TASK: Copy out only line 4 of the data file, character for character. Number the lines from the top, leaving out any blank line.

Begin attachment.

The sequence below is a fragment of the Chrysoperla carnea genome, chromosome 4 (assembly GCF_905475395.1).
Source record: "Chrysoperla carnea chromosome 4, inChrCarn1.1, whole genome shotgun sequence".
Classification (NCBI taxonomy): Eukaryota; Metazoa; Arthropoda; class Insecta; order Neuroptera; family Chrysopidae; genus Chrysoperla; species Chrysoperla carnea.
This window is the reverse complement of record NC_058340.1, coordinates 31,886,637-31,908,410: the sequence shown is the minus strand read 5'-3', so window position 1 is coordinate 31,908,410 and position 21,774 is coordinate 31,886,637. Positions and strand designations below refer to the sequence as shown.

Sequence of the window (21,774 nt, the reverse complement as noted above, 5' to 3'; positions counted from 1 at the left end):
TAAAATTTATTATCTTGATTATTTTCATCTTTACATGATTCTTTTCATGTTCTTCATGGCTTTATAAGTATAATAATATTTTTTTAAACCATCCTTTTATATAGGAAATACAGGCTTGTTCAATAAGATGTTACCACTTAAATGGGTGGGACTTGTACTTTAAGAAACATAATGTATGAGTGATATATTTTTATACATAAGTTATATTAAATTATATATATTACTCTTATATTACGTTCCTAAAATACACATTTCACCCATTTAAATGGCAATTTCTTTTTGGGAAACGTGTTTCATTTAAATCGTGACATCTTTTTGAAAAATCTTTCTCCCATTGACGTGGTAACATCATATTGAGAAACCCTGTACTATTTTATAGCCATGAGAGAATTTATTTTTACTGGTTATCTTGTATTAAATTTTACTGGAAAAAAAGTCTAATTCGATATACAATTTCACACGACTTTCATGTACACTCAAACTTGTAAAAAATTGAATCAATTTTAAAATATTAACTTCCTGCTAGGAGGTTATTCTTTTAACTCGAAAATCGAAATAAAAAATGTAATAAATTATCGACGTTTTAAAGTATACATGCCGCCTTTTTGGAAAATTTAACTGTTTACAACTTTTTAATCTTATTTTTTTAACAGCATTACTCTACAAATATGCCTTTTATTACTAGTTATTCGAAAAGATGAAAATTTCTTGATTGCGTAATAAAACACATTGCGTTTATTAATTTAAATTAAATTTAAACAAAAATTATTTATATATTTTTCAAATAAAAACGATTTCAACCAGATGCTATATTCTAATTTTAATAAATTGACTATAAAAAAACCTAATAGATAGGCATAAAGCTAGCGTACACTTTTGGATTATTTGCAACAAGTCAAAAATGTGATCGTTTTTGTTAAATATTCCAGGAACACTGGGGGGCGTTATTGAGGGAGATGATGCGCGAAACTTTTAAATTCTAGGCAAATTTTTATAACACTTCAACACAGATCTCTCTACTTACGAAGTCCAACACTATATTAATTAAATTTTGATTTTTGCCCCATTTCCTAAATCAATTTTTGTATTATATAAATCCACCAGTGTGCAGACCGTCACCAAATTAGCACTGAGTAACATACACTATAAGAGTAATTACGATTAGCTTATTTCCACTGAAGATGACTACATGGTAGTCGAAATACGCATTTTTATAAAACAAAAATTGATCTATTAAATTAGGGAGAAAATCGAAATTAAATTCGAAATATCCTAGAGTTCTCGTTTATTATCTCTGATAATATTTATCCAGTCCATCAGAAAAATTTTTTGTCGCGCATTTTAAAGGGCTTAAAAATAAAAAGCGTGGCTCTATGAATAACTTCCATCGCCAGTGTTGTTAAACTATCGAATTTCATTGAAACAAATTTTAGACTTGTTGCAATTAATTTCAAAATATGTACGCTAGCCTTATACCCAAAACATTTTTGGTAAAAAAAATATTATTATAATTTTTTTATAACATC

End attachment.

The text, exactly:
This window is the reverse complement of record NC_058340.1, coordinates 31,886,637-31,908,410: the sequence shown is the minus strand read 5'-3', so window position 1 is coordinate 31,908,410 and position 21,774 is coordinate 31,886,637. Positions and strand designations below refer to the sequence as shown.